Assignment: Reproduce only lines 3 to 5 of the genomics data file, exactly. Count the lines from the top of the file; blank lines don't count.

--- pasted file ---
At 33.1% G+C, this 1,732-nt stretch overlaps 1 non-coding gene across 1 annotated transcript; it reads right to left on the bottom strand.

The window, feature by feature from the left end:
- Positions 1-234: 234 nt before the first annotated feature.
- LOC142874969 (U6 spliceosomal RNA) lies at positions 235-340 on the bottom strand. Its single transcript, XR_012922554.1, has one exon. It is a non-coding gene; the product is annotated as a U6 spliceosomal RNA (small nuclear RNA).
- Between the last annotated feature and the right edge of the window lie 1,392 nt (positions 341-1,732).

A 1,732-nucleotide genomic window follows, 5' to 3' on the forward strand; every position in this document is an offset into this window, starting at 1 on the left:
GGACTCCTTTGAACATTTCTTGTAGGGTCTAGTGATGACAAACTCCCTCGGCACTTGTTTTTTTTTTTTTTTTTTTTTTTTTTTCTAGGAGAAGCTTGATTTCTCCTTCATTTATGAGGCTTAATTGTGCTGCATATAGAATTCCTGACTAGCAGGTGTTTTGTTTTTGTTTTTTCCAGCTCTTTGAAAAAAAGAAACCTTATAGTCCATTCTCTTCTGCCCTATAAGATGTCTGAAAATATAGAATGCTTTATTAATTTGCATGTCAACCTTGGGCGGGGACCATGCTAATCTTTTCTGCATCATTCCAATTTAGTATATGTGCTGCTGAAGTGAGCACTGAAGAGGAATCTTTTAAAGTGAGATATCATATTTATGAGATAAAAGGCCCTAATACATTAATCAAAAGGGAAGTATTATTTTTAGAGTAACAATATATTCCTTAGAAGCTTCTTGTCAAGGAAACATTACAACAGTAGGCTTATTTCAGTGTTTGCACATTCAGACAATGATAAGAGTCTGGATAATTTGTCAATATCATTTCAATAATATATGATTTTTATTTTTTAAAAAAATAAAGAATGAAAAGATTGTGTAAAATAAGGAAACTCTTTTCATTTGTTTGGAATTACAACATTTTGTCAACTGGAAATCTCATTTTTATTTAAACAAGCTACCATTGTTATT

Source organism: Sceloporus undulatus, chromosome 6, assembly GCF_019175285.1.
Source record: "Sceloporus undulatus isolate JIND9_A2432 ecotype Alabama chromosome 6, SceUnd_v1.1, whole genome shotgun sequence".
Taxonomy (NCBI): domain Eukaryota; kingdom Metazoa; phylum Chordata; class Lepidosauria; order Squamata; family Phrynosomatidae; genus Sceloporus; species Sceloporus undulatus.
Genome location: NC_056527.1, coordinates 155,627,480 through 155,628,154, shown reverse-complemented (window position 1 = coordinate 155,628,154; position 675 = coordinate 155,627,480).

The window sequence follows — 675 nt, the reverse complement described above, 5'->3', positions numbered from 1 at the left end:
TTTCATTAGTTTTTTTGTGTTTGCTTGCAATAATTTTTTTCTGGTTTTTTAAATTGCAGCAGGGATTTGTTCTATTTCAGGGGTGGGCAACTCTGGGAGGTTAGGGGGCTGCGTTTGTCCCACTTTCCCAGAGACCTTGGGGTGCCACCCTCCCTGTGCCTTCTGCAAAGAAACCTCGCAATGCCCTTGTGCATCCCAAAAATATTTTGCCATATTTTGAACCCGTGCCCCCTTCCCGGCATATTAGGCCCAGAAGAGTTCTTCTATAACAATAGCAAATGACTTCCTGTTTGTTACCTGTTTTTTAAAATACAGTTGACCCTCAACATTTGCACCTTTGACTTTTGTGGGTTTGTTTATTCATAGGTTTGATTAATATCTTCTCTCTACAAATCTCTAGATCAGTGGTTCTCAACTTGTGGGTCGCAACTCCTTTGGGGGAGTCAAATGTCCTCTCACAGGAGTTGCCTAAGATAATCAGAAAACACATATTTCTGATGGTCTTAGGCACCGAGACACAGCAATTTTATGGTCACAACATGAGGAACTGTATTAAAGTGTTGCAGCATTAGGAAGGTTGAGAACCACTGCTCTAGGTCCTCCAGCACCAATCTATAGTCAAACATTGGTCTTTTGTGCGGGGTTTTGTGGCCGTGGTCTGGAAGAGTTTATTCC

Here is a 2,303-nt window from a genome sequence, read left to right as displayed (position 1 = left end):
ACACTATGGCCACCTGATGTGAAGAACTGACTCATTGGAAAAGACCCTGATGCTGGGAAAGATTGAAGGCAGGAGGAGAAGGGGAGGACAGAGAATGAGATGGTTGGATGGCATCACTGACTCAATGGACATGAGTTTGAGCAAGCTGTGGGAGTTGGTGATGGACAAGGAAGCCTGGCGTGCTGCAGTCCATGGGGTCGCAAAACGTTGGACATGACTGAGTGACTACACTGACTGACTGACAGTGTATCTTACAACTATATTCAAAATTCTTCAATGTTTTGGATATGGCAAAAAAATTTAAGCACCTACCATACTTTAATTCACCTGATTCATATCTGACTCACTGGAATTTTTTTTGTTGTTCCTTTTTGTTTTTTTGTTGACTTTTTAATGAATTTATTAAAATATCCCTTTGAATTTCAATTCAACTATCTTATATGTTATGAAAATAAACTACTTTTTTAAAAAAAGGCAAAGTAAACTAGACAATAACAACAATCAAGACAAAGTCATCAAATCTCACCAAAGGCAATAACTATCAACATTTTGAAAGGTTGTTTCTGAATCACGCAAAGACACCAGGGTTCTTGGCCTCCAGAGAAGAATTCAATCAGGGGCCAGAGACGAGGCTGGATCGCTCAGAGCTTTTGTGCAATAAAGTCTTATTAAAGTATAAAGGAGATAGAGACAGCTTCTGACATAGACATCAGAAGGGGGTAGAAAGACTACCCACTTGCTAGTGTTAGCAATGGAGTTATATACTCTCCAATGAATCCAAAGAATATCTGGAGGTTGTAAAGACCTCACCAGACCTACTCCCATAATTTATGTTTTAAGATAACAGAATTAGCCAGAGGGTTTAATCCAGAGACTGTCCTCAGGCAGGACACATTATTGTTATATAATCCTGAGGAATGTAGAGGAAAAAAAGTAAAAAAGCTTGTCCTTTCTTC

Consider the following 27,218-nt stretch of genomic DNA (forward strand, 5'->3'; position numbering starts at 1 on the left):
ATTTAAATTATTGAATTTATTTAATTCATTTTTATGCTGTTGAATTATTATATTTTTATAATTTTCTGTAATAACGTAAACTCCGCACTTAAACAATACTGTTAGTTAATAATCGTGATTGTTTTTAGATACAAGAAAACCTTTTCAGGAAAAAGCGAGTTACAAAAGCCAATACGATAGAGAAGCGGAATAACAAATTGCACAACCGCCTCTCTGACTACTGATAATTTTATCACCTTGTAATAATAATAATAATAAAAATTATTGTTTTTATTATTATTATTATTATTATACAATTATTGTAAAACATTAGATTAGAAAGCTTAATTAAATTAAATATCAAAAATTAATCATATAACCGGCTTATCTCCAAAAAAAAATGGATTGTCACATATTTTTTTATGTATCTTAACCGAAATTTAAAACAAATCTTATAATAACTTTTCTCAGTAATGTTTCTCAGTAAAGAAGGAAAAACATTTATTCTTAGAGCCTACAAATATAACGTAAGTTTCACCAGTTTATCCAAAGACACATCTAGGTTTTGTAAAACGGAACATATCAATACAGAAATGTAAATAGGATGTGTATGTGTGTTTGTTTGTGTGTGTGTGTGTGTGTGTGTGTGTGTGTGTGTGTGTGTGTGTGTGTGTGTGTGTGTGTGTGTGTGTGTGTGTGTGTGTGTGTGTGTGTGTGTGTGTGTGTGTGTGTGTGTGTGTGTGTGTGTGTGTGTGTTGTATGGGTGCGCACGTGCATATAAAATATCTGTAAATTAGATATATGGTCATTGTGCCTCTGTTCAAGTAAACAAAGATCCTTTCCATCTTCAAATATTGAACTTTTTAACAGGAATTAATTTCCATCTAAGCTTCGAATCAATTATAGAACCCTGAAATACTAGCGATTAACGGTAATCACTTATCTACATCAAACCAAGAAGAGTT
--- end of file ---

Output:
- Positions 1-234: 234 nt before the first annotated feature.
- LOC142874969 (U6 spliceosomal RNA) lies at positions 235-340 on the bottom strand. Its single transcript, XR_012922554.1, has one exon. It is a non-coding gene; the product is annotated as a U6 spliceosomal RNA (small nuclear RNA).
- Between the last annotated feature and the right edge of the window lie 1,392 nt (positions 341-1,732).